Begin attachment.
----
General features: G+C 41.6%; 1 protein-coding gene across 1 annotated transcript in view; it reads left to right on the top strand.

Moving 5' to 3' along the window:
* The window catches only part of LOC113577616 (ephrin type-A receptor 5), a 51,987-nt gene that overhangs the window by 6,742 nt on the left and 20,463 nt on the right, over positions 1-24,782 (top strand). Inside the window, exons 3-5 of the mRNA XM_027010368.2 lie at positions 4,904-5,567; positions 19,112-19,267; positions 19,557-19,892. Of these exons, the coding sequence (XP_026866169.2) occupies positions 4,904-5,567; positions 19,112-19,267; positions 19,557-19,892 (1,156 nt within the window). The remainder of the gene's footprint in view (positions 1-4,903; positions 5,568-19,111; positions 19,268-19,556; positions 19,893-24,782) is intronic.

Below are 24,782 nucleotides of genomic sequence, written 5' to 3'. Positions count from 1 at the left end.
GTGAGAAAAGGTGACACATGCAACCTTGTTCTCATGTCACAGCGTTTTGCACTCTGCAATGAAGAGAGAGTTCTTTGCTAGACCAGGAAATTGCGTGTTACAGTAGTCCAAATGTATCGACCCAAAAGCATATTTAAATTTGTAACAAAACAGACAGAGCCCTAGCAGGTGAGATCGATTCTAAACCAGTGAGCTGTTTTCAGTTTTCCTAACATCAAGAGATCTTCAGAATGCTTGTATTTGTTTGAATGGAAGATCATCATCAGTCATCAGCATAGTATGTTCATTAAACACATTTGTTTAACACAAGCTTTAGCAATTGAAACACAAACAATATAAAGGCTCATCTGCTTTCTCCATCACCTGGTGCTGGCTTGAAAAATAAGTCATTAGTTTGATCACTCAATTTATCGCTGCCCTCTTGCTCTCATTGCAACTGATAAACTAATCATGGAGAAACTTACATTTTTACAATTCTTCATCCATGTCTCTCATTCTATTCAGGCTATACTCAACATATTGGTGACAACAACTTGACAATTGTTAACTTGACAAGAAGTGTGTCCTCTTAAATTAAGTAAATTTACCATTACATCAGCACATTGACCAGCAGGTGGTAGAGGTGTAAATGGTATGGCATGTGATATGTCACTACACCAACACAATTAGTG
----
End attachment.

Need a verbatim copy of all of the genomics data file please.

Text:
General features: G+C 41.6%; 1 protein-coding gene across 1 annotated transcript in view; it reads left to right on the top strand.

Moving 5' to 3' along the window:
* The window catches only part of LOC113577616 (ephrin type-A receptor 5), a 51,987-nt gene that overhangs the window by 6,742 nt on the left and 20,463 nt on the right, over positions 1-24,782 (top strand). Inside the window, exons 3-5 of the mRNA XM_027010368.2 lie at positions 4,904-5,567; positions 19,112-19,267; positions 19,557-19,892. Of these exons, the coding sequence (XP_026866169.2) occupies positions 4,904-5,567; positions 19,112-19,267; positions 19,557-19,892 (1,156 nt within the window). The remainder of the gene's footprint in view (positions 1-4,903; positions 5,568-19,111; positions 19,268-19,556; positions 19,893-24,782) is intronic.

Below are 24,782 nucleotides of genomic sequence, written 5' to 3'. Positions count from 1 at the left end.
GTGAGAAAAGGTGACACATGCAACCTTGTTCTCATGTCACAGCGTTTTGCACTCTGCAATGAAGAGAGAGTTCTTTGCTAGACCAGGAAATTGCGTGTTACAGTAGTCCAAATGTATCGACCCAAAAGCATATTTAAATTTGTAACAAAACAGACAGAGCCCTAGCAGGTGAGATCGATTCTAAACCAGTGAGCTGTTTTCAGTTTTCCTAACATCAAGAGATCTTCAGAATGCTTGTATTTGTTTGAATGGAAGATCATCATCAGTCATCAGCATAGTATGTTCATTAAACACATTTGTTTAACACAAGCTTTAGCAATTGAAACACAAACAATATAAAGGCTCATCTGCTTTCTCCATCACCTGGTGCTGGCTTGAAAAATAAGTCATTAGTTTGATCACTCAATTTATCGCTGCCCTCTTGCTCTCATTGCAACTGATAAACTAATCATGGAGAAACTTACATTTTTACAATTCTTCATCCATGTCTCTCATTCTATTCAGGCTATACTCAACATATTGGTGACAACAACTTGACAATTGTTAACTTGACAAGAAGTGTGTCCTCTTAAATTAAGTAAATTTACCATTACATCAGCACATTGACCAGCAGGTGGTAGAGGTGTAAATGGTATGGCATGTGATATGTCACTACACCAACACAATTAGTG